The value of UK c-store businesses are near the bottom as a five year pattern of decline looks to have slowed, leading business agent Christie + Co said this week.
In its 2013 business outlook, the company said that an 0.9 per cent fall in average sale prices in 2012 compares to the previous year bucked the trend compared to hotels, pubs and restaurants, where it also has a leading market position.
Steve Rodell, the director who heads its retail team, suggested reasons for optimism even though the market remains polarised. Both the major supermarket companies and the co-ops are competing strongly for good c-store sites, particularly with petrol attached, and these businesses are getting good prices. Again the south east is strongest but Christie’s teams make a good case to look at the profit potential in suburban Manchester, for example.
The business outlook report tends to reflect current thinking about the market overall rather than lead thinking but this year Christie’s work on forecourts provoked some controversial headlines about the massive investment by the supermarkets. On the ground, the major wholesalers are carefully leveraging their symbol group assets, seeking to compete.
In his published report, Mr Rodell wrote that symbols “are rapidly becoming major brands in their own right, gaining better deals from suppliers and attracting more customers as a result.”
However, for many retailers their location and footfall put them outside the multiples’ ambit and the prices they can get from private buyers are further dampened by the lack of finance. Banks in particular are bearish on the c-store market (indeed, they are bearish on the more highly rated coffee shop market according to the team from Harris and Hoole that took money from Tesco instead!).
In the south east a proportion of businesses are changing hands through private sales from family to family or within families. Outside, Asian and similar buyers are keen to acquire shops from private sellers. Their business idea is simply that they are prepared to work harder and longer to make the shops a success.
However, some sellers with a mind to the prices they could have obtained in 2007 have been holding out and waiting for an upturn. The sentiment now is values won’t rise strongly before 2017 or 2018 and may never get back to 2007 levels for businesses that are not investing. The average price in 2012 was 18 per cent below the 2007 peak.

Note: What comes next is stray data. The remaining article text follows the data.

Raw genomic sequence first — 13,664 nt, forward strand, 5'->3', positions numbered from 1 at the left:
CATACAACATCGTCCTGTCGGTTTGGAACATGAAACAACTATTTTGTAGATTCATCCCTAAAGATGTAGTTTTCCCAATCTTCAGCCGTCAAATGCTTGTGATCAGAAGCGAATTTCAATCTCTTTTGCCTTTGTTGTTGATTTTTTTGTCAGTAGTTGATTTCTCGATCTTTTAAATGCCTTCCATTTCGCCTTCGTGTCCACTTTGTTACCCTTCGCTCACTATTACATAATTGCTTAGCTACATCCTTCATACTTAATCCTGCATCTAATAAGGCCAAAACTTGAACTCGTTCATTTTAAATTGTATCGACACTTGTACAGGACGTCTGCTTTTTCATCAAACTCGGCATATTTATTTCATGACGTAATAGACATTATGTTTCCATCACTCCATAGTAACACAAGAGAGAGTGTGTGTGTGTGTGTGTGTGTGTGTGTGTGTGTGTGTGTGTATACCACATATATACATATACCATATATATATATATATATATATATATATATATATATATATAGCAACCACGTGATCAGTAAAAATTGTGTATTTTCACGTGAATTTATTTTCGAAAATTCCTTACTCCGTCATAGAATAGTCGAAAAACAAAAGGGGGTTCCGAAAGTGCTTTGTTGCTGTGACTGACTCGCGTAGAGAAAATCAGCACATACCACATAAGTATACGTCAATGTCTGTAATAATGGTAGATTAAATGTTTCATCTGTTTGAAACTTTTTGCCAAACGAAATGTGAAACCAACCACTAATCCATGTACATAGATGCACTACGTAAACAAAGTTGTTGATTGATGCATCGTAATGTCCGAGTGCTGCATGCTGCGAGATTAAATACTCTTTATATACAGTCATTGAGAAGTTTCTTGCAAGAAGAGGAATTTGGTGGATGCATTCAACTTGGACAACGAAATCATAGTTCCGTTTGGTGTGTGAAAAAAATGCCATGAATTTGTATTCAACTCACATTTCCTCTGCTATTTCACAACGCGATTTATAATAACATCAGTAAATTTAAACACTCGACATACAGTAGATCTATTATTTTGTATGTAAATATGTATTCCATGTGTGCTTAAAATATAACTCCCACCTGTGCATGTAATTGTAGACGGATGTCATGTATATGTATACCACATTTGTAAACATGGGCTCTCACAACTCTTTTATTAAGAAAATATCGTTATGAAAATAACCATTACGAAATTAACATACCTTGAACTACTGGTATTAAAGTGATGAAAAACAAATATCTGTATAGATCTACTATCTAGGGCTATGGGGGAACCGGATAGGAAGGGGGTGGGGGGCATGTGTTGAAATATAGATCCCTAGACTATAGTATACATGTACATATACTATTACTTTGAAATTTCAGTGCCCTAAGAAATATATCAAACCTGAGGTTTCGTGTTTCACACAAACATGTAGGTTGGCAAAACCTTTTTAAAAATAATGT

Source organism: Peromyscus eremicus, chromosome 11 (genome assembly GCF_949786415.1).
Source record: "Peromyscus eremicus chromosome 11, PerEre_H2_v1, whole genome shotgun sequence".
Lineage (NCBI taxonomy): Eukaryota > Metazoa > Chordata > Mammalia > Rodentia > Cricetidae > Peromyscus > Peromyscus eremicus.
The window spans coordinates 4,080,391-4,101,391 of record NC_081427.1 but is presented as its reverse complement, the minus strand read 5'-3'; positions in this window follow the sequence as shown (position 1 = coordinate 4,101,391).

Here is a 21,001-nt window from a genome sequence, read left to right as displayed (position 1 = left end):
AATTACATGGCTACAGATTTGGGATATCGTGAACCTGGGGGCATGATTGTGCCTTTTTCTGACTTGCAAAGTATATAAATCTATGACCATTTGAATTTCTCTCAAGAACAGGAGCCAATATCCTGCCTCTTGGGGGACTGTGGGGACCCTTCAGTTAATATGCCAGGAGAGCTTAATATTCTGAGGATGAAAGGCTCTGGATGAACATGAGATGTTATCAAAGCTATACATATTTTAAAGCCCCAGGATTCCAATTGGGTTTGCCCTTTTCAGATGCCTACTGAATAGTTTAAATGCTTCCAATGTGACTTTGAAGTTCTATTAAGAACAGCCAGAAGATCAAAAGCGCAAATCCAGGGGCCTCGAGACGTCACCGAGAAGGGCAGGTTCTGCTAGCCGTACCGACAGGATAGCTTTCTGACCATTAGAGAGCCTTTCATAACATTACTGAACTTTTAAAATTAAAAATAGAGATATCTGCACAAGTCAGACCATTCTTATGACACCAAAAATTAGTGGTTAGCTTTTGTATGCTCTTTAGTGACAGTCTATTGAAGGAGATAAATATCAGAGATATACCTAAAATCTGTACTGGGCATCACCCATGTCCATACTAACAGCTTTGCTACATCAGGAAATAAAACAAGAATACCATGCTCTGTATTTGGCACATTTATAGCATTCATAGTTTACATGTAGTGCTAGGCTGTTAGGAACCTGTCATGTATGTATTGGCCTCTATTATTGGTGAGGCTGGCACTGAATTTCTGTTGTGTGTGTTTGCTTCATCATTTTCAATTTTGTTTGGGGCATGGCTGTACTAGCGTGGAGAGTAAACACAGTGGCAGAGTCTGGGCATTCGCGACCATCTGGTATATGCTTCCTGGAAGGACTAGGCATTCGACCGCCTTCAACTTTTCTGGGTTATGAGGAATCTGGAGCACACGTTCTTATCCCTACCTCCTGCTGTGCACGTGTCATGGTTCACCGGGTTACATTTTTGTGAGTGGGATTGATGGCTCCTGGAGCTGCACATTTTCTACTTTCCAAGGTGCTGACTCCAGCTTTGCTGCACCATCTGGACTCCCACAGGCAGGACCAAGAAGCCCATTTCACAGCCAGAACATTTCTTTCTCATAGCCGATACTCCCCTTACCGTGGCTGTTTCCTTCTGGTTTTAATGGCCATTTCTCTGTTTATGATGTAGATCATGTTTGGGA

Mr Rodell says people in this position should speak to his team and get a fair appraisal of their business value. With regional offices and a strong commitment to talking business, Christie’s believes it can obtain the maximum value for retailers.
However, some sellers are put off because Christie’s will be honest about the business value. If they think it is £100,000, they will say it is £100,000. Mr Rodell advises retailers not to be swayed by agents who then tell the retailer they can get £175,000. Sharp practice by some agents is damaging the market, he says.
The comparatively low cost of entry to the convience market means that there are still plenty of buyers. As a result volume sales remain good, with Christie’s recording more than 9 per cent more completions in 2012 compared to the previous year.
While symbol group membership can help improve businesses, there is no automatic link to an increase in value. “An uplift in value is only driven by an uplift in trade,” says Mr Rodell. “and value is a factor of profit.”
Some retailers are astutue enough to understand which symbols work in which areas and the value added by their management skills are the most important factor. Business values at the single outlet level are driven by common sense. Retailers have to pay careful attention to rents and ensure that there is some headroom when they find a great site in case multiple competition moves in next door.